He had never been so happy and, in fact, just as he himself explains in a documentary, the aspect that fascinated him most was seeing how people approached before bewildered, but that after parting from the embrace, they all had a big smile printed on the face: they all came out victorious.

Heart of ice or the inability to offer affection

We already know that offering affection is "primitive" and necessary, we do not see it only among us human beings, even our animal friends are always looking for that caress, that look through which to get excited with our complicity, with our sweet words . If these connections are natural, instinctive and magical, then why are there people who act as if they have a real heart of ice?

  • First of all, we need to understand that there is no single cause related to this emotional difficulty. We cannot group all these behaviors under the same label or conceive such inability as pathological, as a disorder.
  • In most cases there is one low self-esteem This lack of self-confidence leads such individuals to always be on the defensive in their emotional relationships. In this way they try to minimize the risk of feeling rejected or, even worse, avoid showing what they mean by "vulnerability".

That is, if I show myself warm, affectionate and sensitive with others, I highlight my inner fragility, my low self-esteem. The most prudent thing, therefore, is to keep your distance, avoid demonstrations of affection and, with this, safeguard my (false) appearance of a strong person.

  • On the other hand, there is another aspect that we cannot overlook: it educational style. Being born and growing up in an environment characterized by total deprivation of affection, in which attachment is insecure or even non-existent will certainly lead the person not to understand, not to value, not to have the courage to offer this emotional language which, in some way, he could not know during his childhood. Hence his difficulty in expressing his feelings.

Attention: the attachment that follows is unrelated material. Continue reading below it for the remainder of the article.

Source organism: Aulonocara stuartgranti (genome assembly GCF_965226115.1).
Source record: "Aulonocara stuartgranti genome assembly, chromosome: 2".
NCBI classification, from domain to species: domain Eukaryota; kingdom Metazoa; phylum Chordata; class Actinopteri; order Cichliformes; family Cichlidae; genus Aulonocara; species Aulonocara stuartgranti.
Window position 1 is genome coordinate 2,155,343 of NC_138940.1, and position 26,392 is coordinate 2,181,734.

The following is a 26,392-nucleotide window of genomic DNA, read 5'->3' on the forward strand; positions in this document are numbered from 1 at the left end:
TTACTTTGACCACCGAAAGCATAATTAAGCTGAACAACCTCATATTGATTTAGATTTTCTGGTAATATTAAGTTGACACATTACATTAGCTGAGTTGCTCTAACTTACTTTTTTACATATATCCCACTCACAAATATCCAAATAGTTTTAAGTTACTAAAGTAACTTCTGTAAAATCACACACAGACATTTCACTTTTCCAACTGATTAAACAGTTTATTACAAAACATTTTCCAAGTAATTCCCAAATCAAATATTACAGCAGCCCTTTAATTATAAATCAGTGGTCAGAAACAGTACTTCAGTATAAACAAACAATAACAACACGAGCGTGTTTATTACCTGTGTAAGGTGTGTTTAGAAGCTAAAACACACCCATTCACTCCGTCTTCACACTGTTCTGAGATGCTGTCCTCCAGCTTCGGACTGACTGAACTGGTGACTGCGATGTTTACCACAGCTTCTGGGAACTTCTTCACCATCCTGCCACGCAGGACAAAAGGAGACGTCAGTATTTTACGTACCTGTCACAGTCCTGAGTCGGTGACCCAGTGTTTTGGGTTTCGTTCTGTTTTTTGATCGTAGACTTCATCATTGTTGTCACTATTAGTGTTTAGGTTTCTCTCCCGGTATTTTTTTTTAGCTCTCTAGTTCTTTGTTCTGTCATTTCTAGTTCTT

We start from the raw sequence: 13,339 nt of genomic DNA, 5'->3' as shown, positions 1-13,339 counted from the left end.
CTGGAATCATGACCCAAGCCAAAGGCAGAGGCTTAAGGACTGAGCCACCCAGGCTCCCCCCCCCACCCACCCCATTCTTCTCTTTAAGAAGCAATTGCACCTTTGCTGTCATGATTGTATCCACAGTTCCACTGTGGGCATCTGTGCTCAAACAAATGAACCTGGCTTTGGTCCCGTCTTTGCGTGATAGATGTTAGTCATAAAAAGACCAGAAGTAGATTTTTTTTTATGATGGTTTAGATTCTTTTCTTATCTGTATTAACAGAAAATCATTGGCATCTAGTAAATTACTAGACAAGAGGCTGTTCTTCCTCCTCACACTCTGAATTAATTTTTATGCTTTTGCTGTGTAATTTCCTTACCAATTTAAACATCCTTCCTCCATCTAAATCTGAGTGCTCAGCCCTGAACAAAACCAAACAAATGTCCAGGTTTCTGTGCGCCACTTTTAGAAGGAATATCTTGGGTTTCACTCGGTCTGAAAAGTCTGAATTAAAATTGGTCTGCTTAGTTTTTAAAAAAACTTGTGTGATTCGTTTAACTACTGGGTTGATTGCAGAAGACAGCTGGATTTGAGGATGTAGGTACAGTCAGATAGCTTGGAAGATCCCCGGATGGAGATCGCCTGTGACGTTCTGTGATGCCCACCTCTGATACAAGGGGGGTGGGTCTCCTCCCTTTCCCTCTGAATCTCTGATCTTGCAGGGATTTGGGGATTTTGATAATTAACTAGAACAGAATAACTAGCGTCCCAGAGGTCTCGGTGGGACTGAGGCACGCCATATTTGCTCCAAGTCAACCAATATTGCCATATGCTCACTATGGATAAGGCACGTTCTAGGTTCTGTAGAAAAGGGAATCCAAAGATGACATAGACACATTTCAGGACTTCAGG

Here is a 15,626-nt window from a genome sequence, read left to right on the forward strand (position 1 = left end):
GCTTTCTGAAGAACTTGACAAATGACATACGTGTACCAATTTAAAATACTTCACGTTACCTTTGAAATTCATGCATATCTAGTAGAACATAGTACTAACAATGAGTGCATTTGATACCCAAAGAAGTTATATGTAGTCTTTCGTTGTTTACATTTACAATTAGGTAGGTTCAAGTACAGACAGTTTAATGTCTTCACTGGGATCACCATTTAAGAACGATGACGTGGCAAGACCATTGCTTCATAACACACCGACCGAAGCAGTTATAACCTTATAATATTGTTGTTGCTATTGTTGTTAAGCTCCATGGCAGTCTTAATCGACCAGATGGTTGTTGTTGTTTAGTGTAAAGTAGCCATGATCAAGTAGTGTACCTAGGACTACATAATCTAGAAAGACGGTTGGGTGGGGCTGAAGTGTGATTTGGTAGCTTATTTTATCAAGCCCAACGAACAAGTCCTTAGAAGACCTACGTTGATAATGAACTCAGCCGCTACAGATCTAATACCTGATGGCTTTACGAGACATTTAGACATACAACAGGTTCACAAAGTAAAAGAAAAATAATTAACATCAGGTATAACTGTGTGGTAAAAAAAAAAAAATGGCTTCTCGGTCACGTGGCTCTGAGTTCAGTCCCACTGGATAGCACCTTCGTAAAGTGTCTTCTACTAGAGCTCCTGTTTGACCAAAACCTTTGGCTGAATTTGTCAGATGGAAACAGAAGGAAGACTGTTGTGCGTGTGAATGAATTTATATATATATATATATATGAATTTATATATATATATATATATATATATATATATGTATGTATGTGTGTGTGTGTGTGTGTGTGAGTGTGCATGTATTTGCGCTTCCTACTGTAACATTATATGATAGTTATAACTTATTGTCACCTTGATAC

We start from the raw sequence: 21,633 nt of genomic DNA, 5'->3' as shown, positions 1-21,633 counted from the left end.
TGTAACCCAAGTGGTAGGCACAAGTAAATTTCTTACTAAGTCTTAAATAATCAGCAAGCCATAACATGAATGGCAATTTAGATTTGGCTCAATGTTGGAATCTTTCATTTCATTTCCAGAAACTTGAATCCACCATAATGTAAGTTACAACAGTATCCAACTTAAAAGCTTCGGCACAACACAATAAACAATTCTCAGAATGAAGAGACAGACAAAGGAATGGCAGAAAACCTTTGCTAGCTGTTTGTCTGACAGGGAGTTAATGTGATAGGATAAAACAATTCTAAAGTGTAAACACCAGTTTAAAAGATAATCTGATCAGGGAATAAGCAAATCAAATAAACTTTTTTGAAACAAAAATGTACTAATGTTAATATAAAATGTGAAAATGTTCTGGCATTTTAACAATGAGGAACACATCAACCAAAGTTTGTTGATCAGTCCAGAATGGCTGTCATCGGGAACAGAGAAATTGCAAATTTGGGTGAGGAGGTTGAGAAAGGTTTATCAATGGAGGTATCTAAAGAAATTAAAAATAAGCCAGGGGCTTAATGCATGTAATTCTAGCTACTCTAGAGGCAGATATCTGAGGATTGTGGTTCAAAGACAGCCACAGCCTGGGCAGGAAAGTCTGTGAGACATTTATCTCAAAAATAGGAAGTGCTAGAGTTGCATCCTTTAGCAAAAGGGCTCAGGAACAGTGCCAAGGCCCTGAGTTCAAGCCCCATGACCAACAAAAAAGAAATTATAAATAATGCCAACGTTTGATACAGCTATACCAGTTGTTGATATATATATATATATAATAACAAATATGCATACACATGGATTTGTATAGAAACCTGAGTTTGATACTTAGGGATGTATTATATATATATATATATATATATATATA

• Let's not forget the alexithymic manifestations. There where there is not only an inability to show one's emotions, but also a lack of introspection, empathy and a cognitive style oriented only towards the outside, rationality and concreteness. However, and it is important to take this into account, alexithymia, or emotional illiteracy, occurs in many cases in people who have been diagnosed with autism spectrum disorder (ASD).

Finally, and to conclude, we cannot ignore one last fact. We cannot force these people to express their affection, as this strategy has no effect. Conversely, trying very directly can cause a counterproductive result, opposite to the desired one. Let's not forget that they cannot express their feelings.

The ideal is to work starting from the needs of each person, from their psychological and emotional reality. In most cases, the most logical therapeutic strategy will focus on the growth of the subject's self-esteem, in order to build a more positive and confident self-image.